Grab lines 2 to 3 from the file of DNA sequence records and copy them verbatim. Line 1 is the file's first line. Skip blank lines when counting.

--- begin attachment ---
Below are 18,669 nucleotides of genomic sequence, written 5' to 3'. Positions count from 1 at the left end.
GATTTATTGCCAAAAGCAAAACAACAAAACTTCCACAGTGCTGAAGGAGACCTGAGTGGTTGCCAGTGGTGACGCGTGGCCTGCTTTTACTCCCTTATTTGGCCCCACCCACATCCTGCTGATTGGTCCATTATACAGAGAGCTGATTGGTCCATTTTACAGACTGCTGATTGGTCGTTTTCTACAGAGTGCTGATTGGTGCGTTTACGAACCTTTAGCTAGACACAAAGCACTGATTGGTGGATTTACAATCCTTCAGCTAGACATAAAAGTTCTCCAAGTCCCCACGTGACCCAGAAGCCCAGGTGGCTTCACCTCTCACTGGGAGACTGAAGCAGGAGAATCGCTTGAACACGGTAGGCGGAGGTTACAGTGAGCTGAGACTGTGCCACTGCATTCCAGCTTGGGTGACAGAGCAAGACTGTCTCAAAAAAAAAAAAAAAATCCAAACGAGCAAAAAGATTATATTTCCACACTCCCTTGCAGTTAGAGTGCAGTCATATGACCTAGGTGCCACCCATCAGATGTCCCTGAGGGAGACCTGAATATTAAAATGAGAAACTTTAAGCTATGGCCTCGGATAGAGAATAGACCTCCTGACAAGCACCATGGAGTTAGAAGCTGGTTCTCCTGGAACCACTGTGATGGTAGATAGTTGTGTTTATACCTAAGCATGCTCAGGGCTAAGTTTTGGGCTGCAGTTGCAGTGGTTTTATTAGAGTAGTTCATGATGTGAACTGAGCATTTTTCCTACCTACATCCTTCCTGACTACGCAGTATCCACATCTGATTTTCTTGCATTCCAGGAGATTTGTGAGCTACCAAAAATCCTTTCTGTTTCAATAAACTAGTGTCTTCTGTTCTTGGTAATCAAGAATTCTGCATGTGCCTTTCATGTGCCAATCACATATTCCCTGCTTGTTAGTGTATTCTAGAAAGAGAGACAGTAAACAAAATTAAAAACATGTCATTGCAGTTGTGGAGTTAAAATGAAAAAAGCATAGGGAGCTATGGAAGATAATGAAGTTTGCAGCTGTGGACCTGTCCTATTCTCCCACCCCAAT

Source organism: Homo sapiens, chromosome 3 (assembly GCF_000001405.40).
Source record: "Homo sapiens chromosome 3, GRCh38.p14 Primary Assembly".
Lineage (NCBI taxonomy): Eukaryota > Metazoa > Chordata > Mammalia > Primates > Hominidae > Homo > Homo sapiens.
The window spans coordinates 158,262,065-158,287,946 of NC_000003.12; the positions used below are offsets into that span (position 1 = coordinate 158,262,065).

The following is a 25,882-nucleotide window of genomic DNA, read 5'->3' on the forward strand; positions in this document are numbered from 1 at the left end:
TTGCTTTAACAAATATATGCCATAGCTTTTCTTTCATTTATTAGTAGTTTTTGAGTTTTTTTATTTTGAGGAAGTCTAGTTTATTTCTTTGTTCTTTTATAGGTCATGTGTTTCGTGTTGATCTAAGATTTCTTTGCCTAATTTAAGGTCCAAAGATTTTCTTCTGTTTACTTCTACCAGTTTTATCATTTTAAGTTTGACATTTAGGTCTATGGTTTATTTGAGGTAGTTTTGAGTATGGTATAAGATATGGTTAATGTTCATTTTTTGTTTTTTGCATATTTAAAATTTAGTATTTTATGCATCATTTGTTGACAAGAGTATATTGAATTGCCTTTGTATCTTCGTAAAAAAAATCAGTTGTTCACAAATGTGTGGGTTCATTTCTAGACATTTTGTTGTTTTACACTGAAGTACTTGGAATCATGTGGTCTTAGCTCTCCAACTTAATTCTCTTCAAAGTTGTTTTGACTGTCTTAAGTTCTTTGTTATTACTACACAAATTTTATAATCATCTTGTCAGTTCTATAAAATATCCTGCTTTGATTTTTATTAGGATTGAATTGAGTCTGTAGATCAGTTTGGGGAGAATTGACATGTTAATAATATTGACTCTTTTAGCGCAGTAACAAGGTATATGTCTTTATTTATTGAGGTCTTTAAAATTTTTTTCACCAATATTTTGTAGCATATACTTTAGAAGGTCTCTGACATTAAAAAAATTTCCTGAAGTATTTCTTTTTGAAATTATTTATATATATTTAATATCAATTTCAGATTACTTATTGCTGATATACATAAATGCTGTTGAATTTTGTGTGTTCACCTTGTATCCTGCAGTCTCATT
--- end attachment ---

GATTTATTGCCAAAAGCAAAACAACAAAACTTCCACAGTGCTGAAGGAGACCTGAGTGGTTGCCAGTGGTGACGCGTGGCCTGCTTTTACTCCCTTATTTGGCCCCACCCACATCCTGCTGATTGGTCCATTATACAGAGAGCTGATTGGTCCATTTTACAGACTGCTGATTGGTCGTTTTCTACAGAGTGCTGATTGGTGCGTTTACGAACCTTTAGCTAGACACAAAGCACTGATTGGTGGATTTACAATCCTTCAGCTAGACATAAAAGTTCTCCAAGTCCCCACGTGACCCAGAAGCCCAGGTGGCTTCACCTCTCACTGGGAGACTGAAGCAGGAGAATCGCTTGAACACGGTAGGCGGAGGTTACAGTGAGCTGAGACTGTGCCACTGCATTCCAGCTTGGGTGACAGAGCAAGACTGTCTCAAAAAAAAAAAAAAAATCCAAACGAGCAAAAAGATTATATTTCCACACTCCCTTGCAGTTAGAGTGCAGTCATATGACCTAGGTGCCACCCATCAGATGTCCCTGAGGGAGACCTGAATATTAAAATGAGAAACTTTAAGCTATGGCCTCGGATAGAGAATAGACCTCCTGACAAGCACCATGGAGTTAGAAGCTGGTTCTCCTGGAACCACTGTGATGGTAGATAGTTGTGTTTATACCTAAGCATGCTCAGGGCTAAGTTTTGGGCTGCAGTTGCAGTGGTTTTATTAGAGTAGTTCATGATGTGAACTGAGCATTTTTCCTACCTACATCCTTCCTGACTACGCAGTATCCACATCTGATTTTCTTGCATTCCAGGAGATTTGTGAGCTACCAAAAATCCTTTCTGTTTCAATAAACTAGTGTCTTCTGTTCTTGGTAATCAAGAATTCTGCATGTGCCTTTCATGTGCCAATCACATATTCCCTGCTTGTTAGTGTATTCTAGAAAGAGAGACAGTAAACAAAATTAAAAACATGTCATTGCAGTTGTGGAGTTAAAATGAAAAAAGCATAGGGAGCTATGGAAGATAATGAAGTTTGCAGCTGTGGACCTGTCCTATTCTCCCACCCCAAT

Source organism: Homo sapiens, chromosome 3 (assembly GCF_000001405.40).